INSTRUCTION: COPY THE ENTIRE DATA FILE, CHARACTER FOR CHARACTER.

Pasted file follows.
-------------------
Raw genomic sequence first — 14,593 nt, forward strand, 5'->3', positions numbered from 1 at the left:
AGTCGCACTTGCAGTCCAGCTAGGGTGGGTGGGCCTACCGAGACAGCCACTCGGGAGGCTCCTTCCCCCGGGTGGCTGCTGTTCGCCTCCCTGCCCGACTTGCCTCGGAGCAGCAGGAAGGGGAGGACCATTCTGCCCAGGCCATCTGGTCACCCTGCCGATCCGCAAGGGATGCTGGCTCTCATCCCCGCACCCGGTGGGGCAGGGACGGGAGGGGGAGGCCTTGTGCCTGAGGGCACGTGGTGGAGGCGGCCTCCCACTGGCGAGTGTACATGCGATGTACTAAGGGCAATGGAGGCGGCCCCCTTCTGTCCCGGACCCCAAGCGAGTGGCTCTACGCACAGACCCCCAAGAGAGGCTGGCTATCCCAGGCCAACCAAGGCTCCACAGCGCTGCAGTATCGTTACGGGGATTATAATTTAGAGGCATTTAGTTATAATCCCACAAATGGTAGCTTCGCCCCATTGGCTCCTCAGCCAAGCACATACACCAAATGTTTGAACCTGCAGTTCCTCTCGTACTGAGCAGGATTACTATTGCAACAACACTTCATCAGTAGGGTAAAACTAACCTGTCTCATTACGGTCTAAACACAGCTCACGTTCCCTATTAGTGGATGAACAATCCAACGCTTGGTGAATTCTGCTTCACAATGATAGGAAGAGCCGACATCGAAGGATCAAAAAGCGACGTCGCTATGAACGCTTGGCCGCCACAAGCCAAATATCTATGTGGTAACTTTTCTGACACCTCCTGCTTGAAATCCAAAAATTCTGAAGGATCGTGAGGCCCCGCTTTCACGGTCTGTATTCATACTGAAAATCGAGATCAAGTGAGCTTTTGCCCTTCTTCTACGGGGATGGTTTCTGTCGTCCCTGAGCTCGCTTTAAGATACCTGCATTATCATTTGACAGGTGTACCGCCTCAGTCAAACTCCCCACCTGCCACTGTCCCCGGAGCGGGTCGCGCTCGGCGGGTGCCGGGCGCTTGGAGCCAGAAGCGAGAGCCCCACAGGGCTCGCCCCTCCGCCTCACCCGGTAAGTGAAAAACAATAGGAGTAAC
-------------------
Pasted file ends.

Raw genomic sequence first — 14,593 nt, forward strand, 5'->3', positions numbered from 1 at the left:
AGTCGCACTTGCAGTCCAGCTAGGGTGGGTGGGCCTACCGAGACAGCCACTCGGGAGGCTCCTTCCCCCGGGTGGCTGCTGTTCGCCTCCCTGCCCGACTTGCCTCGGAGCAGCAGGAAGGGGAGGACCATTCTGCCCAGGCCATCTGGTCACCCTGCCGATCCGCAAGGGATGCTGGCTCTCATCCCCGCACCCGGTGGGGCAGGGACGGGAGGGGGAGGCCTTGTGCCTGAGGGCACGTGGTGGAGGCGGCCTCCCACTGGCGAGTGTACATGCGATGTACTAAGGGCAATGGAGGCGGCCCCCTTCTGTCCCGGACCCCAAGCGAGTGGCTCTACGCACAGACCCCCAAGAGAGGCTGGCTATCCCAGGCCAACCAAGGCTCCACAGCGCTGCAGTATCGTTACGGGGATTATAATTTAGAGGCATTTAGTTATAATCCCACAAATGGTAGCTTCGCCCCATTGGCTCCTCAGCCAAGCACATACACCAAATGTTTGAACCTGCAGTTCCTCTCGTACTGAGCAGGATTACTATTGCAACAACACTTCATCAGTAGGGTAAAACTAACCTGTCTCATTACGGTCTAAACACAGCTCACGTTCCCTATTAGTGGATGAACAATCCAACGCTTGGTGAATTCTGCTTCACAATGATAGGAAGAGCCGACATCGAAGGATCAAAAAGCGACGTCGCTATGAACGCTTGGCCGCCACAAGCCAAATATCTATGTGGTAACTTTTCTGACACCTCCTGCTTGAAATCCAAAAATTCTGAAGGATCGTGAGGCCCCGCTTTCACGGTCTGTATTCATACTGAAAATCGAGATCAAGTGAGCTTTTGCCCTTCTTCTACGGGGATGGTTTCTGTCGTCCCTGAGCTCGCTTTAAGATACCTGCATTATCATTTGACAGGTGTACCGCCTCAGTCAAACTCCCCACCTGCCACTGTCCCCGGAGCGGGTCGCGCTCGGCGGGTGCCGGGCGCTTGGAGCCAGAAGCGAGAGCCCCACAGGGCTCGCCCCTCCGCCTCACCCGGTAAGTGAAAAACAATAGGAGTAAC